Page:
Jewish World Review Nov. 1, 2001 / 16 Mar-Cheshvan, 5762

Lori Borgman

Lori Borgman
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Consumer Reports

Of boys and patriotism -- A FRIEND sent me two pictures of his 8-year-old son, Andy, painting blue lines on a large Go USA mural his classmates were creating. My first response to the pictures was a mix of pride and melancholy. My second response was jealousy.

I am glad that Andy will grow up in an age when there is a resurgence of patriotism. Since September 11, hoisting front porch flags has become as much a part of the morning routine as that first cup of coffee. Flag lapel pins dot suits everywhere and you're a sorry sort these days if you can't belt out lyrics to patriotic tunes with Kate Smith and Lee Greenwood.

Our son grew up in an age when patriotism was viewed with a wary eye. The flag was merely a catchy design Tommy Hilfiger and Ralph Lauren experimented with on trendy clothing and over-priced bedding. Standing when the flag passed at parades required too great an effort. Love of country was reserved for nerds, politicians and coots at the VFW.

With the exception of one no-nonsense grade school music teacher, I don't think our son ever sang patriotic songs in public school. When he was in third grade and the Gulf War erupted, an avant garde teacher had children write letters to the president demanding an end to the bombing. Our streets were lined with American flags, but the neighborhood elementary school hallway was lined with the likes of"Der Mr. Prezidnt, We want pease."

In high school, when our son claimed he was one of only two, or three, who would stand for the pledge of allegiance during morning video announcements, I found his claim unbelievable. I asked around and found that the kid was telling it straight. Standing for the pledge was unhip and uncool.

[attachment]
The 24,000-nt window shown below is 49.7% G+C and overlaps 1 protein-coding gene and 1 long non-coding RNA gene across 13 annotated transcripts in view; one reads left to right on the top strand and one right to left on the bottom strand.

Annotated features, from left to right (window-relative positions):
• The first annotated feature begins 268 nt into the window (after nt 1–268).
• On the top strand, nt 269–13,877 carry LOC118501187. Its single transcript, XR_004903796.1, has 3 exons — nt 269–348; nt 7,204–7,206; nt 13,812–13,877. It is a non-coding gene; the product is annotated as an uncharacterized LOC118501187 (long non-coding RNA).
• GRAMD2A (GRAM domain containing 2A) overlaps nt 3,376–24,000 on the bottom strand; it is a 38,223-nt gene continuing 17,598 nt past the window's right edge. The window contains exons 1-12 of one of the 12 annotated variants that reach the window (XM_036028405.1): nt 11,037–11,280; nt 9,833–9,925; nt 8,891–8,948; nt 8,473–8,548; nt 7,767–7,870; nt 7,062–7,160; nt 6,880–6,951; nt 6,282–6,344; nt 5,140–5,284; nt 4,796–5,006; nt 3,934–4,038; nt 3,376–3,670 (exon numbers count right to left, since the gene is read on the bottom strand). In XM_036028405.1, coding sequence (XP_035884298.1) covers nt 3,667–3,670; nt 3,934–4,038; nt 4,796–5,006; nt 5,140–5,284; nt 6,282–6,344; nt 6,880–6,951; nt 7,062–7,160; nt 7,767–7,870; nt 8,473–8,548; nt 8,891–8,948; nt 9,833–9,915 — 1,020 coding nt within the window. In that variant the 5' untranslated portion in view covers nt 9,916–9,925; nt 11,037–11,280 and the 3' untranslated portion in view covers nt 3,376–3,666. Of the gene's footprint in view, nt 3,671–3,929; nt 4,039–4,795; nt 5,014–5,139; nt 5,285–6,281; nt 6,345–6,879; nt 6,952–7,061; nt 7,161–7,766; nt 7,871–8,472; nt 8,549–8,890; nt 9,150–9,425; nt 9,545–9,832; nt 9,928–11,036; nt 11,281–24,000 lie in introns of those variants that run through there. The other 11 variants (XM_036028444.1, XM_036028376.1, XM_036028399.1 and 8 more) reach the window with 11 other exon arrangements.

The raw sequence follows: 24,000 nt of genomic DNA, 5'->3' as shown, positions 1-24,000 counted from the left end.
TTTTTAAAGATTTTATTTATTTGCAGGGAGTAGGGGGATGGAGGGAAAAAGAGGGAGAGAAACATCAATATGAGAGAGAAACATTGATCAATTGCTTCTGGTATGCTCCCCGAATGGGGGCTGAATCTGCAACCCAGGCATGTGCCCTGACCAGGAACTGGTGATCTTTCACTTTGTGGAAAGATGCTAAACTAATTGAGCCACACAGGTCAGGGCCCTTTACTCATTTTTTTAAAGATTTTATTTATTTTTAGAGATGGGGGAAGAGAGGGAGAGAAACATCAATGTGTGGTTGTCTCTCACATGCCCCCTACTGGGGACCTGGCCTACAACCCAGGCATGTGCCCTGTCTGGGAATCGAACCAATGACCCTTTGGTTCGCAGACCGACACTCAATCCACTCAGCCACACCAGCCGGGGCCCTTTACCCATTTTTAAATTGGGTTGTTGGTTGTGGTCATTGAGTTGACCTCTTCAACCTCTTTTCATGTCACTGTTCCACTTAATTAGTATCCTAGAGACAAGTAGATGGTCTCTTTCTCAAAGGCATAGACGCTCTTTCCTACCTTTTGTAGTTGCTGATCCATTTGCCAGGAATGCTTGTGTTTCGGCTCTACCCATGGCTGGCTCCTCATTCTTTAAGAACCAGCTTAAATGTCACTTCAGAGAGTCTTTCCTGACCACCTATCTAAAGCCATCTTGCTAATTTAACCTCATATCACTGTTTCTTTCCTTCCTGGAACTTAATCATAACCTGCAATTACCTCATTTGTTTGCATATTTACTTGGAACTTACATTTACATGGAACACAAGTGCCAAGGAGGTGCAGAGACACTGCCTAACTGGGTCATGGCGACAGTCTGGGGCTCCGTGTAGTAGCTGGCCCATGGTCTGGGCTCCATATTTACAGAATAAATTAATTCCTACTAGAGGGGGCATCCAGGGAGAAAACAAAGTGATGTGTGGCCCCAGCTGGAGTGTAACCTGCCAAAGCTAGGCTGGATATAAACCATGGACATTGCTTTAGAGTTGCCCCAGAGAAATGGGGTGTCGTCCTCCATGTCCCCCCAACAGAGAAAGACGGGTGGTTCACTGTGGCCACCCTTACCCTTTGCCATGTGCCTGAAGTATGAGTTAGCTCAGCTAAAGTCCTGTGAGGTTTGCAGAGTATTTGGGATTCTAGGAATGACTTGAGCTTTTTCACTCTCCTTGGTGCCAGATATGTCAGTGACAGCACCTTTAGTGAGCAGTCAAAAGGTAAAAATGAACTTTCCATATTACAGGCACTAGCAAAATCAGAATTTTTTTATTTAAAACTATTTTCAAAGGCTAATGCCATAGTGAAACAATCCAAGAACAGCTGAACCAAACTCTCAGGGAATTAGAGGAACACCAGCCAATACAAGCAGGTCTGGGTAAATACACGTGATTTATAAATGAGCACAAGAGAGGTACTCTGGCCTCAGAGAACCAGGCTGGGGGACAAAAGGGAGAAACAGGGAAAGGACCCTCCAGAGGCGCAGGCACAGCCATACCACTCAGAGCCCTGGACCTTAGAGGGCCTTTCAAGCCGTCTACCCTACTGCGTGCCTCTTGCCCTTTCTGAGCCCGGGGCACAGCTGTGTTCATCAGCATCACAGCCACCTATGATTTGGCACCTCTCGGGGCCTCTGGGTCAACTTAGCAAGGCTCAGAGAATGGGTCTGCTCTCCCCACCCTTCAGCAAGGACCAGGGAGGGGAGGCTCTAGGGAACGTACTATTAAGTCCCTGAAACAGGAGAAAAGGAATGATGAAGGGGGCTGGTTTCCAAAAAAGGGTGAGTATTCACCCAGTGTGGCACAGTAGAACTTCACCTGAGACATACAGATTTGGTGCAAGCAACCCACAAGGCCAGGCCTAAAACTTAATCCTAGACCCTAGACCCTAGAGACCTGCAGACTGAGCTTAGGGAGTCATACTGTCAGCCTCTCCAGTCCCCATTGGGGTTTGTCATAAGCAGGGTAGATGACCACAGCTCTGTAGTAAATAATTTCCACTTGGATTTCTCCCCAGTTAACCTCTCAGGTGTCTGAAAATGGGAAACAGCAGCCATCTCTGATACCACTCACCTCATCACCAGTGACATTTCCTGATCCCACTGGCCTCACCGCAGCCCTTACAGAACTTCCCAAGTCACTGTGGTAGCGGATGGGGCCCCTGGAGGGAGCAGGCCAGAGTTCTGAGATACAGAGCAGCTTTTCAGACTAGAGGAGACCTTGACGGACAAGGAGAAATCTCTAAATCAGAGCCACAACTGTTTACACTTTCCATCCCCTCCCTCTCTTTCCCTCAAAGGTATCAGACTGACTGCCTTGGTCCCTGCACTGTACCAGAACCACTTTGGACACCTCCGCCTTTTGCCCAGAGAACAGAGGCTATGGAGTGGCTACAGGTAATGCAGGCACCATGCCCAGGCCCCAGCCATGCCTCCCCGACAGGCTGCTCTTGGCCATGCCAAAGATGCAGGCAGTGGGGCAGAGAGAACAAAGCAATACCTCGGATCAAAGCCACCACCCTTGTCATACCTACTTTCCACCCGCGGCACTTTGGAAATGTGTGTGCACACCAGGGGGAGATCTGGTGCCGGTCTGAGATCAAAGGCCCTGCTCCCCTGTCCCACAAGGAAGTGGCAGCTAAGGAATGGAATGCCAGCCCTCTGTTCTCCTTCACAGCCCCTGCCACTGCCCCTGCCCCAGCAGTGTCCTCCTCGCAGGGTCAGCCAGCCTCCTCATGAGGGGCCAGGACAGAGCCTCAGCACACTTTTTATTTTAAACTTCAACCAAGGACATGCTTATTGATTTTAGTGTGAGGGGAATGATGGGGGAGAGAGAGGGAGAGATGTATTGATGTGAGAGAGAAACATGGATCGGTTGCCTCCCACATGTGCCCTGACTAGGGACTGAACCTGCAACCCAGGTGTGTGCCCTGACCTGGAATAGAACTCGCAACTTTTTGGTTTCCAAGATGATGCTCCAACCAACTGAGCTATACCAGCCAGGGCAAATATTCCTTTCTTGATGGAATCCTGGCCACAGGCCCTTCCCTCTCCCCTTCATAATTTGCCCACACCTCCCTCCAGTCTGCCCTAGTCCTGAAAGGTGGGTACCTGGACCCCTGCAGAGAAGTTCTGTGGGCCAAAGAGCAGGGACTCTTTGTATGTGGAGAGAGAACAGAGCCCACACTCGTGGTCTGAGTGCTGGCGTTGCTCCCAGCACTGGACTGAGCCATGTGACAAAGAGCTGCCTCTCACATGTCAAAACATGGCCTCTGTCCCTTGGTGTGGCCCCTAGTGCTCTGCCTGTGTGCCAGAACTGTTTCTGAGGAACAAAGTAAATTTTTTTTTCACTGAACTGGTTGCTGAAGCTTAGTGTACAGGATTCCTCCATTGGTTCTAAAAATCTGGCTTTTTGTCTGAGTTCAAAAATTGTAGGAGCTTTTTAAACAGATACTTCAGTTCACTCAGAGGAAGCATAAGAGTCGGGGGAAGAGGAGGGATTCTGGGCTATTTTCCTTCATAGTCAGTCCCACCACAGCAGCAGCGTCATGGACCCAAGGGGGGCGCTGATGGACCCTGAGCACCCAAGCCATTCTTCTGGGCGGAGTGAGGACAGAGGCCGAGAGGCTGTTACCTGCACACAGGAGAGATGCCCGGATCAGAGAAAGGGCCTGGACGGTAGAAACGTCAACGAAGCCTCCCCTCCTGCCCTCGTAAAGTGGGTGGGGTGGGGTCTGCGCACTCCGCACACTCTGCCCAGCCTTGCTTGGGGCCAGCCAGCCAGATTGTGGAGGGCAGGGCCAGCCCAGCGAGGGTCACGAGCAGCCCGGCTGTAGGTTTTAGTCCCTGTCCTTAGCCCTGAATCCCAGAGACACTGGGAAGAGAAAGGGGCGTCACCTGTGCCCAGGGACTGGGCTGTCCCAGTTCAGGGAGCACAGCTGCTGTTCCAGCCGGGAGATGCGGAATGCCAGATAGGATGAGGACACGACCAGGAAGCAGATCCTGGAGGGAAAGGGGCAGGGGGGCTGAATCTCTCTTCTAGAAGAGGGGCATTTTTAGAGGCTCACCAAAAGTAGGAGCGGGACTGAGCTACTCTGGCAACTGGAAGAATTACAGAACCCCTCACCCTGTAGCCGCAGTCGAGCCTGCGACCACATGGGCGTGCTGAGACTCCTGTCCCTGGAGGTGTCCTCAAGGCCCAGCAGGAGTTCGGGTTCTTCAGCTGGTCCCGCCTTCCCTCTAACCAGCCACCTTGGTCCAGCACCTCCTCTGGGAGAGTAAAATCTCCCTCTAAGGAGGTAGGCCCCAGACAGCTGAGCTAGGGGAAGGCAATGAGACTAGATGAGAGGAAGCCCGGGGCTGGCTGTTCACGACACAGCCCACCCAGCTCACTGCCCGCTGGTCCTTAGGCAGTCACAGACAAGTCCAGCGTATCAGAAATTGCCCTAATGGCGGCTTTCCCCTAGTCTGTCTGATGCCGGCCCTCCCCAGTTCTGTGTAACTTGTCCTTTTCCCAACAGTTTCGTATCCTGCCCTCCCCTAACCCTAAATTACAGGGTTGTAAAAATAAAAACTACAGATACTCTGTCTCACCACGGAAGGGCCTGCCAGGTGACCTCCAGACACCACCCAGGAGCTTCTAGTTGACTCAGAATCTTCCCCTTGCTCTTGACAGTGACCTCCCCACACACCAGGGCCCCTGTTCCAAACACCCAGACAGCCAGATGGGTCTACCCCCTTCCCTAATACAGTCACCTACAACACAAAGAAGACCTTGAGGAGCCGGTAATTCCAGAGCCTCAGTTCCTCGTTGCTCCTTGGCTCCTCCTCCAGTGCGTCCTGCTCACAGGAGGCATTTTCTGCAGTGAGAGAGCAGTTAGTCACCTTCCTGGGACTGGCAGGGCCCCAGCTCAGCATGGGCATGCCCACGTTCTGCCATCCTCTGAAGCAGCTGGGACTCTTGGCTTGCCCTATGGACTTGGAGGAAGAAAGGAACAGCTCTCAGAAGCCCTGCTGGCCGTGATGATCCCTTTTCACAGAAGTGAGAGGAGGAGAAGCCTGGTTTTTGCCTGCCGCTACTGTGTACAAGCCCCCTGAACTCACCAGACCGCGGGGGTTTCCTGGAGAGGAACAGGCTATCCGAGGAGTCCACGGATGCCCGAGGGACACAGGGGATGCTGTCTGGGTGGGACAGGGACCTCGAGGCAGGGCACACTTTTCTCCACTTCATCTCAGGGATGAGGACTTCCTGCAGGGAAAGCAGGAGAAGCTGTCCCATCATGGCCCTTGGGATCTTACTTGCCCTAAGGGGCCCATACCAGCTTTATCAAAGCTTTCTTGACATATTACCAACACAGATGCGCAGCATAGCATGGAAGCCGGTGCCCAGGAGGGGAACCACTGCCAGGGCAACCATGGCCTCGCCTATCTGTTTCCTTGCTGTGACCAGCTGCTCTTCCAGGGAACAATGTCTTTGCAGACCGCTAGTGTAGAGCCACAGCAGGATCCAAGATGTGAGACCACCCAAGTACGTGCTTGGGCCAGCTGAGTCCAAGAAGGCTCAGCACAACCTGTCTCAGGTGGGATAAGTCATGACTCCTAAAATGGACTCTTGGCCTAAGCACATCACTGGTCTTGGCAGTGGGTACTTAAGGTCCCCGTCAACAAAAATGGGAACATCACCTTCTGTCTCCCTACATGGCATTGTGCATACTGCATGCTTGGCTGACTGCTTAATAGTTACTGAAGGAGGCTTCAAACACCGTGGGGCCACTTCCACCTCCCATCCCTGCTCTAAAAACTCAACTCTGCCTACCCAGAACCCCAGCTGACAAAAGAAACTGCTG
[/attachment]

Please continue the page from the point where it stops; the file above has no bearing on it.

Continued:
Our son also came of age when the politically correct crowd worked overtime to feminize little boys. Over and over it was drilled into their little male brains, "Don't hit. Don't hit. Don't hit." A fine mantra for maintaining civility among children, but the mantra extended to "don't hit" even for self-defense or to protect another. Hitting was always evil and fighting was always bad. (Would you care to sit in the time-out chair, Osama bin Laden?)

For the past two decades our culture has said being a boy (translation: being physical, restless, active, rambunctious, on the move, climbing, scaling the side of the school in hopes of reaching a dead bat, going fishing and - gasp -- hunting) is bad. Very, very bad. The unspoken problem was that boys wouldn't act like girls .And our solution for many of those little boys who insisted on acting like boys? The fourth R - Ritalin.

As a parent, I launched a one-woman counter-attack to the cultural nonsense by making sure our son understood concepts like freedom, honor and sacrifice. We supplied him with biographies of great Americans, readings on American history and taught him the inscription at the base of the Statue of Liberty and the preamble to the Constitution.

Was our goal a swaggering youth wrapped in red, white and blue? Never. Our goal was a young adult who could grasp the splendor of this nation, the magnificence of the Constitution and the cost of freedom.

And now, many of those concepts are returning to the mainstream in mass. When my friend's little boy stands for the pledge, his classmates stand alongside him.

Something besides death and destruction occurred when the War on Terror commenced. Among the debris, the smoke, the rubble and the fear, patriotism and love of country were reborn. Welcome back.

JWR contributor Lori Borgman is the author of I Was a Better Mother Before I Had Kids. To comment, please click here.

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© 2001, Lori Borgman